Memorial Day and the Musician I Respect the Most

For Gavin and Holly

For those of us in the U.S., it’s Memorial Day weekend. Every year at this time, I’m reminded of the musician I respect the most.

It’s not the guitar player. It’s not the drummer or the bassist. It’s not even the first-chair violinist in a philharmonic orchestra.

These musicians are fine and all, but they do not hold a candle to–wait for it–yes, the trumpeter.

Now, I’m not talking about just any old trumpeter. I’m talking about the trumpeter playing “Taps” at a Memorial Day service.

Imagine yourself with a polished piece of brass, waiting for the ceremony to reach your part of the program. Keep in mind, this part follows stories and testimonies about some of the greatest men and women who have ever lived.

While listening, you inevitably compare yourself to them, the fallen soldiers, and realize your contribution to the United States of America is that you pay taxes. Well, that and you play the trumpet well enough to be asked to perform today.

Just after you’ve lowered your self-esteem to the height of an earthworm, the director of ceremonies will nod to you. You must now muster the grace of an angel with the fortitude of ten lions because your first note will need to pierce the utter silence perfectly. Come to think of it, by comparison, the silence is even quieter than silence as it comes after the three-volley gun salute.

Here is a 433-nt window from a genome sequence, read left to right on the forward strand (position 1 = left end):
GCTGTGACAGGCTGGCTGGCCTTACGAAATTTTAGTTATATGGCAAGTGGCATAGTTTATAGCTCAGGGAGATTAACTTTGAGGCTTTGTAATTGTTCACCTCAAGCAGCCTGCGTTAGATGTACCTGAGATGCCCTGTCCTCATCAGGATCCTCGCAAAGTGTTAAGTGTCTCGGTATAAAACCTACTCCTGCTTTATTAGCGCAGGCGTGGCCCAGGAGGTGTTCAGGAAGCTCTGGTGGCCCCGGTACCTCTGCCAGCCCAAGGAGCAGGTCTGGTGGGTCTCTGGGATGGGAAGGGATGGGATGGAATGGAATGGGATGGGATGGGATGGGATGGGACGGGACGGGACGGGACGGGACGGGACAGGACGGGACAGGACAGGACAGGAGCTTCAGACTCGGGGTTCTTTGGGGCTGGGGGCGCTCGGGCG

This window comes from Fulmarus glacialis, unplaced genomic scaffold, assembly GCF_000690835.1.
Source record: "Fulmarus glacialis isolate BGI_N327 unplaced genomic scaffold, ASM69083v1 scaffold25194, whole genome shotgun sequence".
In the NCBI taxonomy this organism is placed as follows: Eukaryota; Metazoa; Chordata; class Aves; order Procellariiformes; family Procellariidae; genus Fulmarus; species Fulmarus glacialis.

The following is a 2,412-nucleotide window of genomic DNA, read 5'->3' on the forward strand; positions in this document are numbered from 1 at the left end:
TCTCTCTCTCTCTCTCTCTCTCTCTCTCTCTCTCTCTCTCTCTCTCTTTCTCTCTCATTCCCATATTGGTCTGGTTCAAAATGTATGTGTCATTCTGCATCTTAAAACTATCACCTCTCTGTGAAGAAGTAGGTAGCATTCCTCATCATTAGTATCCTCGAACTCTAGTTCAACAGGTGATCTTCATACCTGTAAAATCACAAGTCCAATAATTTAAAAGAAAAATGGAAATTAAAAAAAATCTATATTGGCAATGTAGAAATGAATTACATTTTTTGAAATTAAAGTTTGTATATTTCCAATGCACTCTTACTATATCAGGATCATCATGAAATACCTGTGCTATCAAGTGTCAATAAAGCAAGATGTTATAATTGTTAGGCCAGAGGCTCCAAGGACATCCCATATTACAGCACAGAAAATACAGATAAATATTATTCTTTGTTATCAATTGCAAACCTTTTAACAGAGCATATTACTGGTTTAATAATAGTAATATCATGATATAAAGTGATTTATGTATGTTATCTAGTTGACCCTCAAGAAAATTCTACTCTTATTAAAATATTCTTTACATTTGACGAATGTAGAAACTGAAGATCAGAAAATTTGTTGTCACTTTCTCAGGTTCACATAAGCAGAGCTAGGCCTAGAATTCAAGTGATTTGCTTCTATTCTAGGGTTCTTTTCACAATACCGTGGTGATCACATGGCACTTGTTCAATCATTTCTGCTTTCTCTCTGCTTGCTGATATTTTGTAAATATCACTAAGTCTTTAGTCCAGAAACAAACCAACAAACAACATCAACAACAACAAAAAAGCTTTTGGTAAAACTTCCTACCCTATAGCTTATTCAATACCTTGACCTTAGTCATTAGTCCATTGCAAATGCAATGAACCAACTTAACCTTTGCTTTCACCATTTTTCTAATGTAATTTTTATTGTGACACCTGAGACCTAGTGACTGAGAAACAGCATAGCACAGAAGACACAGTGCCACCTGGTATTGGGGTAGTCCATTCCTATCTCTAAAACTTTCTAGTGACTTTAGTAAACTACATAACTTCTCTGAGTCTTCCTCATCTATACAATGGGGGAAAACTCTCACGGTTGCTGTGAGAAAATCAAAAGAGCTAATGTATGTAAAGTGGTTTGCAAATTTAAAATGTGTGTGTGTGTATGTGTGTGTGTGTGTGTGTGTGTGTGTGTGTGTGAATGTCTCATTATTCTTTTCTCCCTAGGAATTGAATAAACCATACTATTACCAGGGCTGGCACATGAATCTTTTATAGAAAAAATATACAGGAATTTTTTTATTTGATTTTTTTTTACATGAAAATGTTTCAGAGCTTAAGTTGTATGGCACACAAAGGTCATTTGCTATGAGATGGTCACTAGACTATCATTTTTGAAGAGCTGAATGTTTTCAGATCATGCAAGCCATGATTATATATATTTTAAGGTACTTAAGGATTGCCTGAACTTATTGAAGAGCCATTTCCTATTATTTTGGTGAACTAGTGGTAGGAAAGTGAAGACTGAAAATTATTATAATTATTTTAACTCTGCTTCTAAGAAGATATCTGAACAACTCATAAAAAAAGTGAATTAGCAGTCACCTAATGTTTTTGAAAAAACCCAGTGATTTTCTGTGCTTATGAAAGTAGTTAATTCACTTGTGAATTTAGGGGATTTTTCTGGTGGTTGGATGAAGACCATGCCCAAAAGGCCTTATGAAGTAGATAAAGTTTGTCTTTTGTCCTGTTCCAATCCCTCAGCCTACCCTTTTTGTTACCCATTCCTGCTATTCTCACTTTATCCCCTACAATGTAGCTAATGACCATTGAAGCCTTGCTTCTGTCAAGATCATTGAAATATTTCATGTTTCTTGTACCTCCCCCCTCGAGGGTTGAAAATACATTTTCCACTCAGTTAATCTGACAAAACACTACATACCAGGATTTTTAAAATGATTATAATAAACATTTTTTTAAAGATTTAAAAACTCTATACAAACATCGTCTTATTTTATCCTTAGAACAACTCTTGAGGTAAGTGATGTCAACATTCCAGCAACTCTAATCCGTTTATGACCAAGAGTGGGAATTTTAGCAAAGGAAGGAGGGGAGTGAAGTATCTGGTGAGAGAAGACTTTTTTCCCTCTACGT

By the way, can you think of any other musician who is cued to play by several military-issued rifles firing into the air three times?

Didn’t think so.

While the smoke slowly disappears, the scent of it reminds you of that cap gun your dad gave you for Christmas one year. You shake yourself out of the memory; all attendees’ eyes are on you, waiting.

And this is when you know without a doubt, all other musicians have it easy. Even the singer of the “Star-Spangled Banner” can ad-lib a little to cover mistakes. There is no ad-libbing “Taps.” It is one of the most recognizable tunes that you must clearly, simply, and flawlessly deliver.

The stakes are high; you are the last word. Will attendees be leaving in a reflective state, still pondering their privilege of being American citizens? Or will they be replaying every sour note and asking why, for heaven’s sake, did the head of the planning committee request you?

So this weekend, while we honor the men and women who have served and are serving, I also want to give a special shout-out to every courageous trumpeter across the nation performing “Taps.”

You are the musician I respect the most.

And I salute you.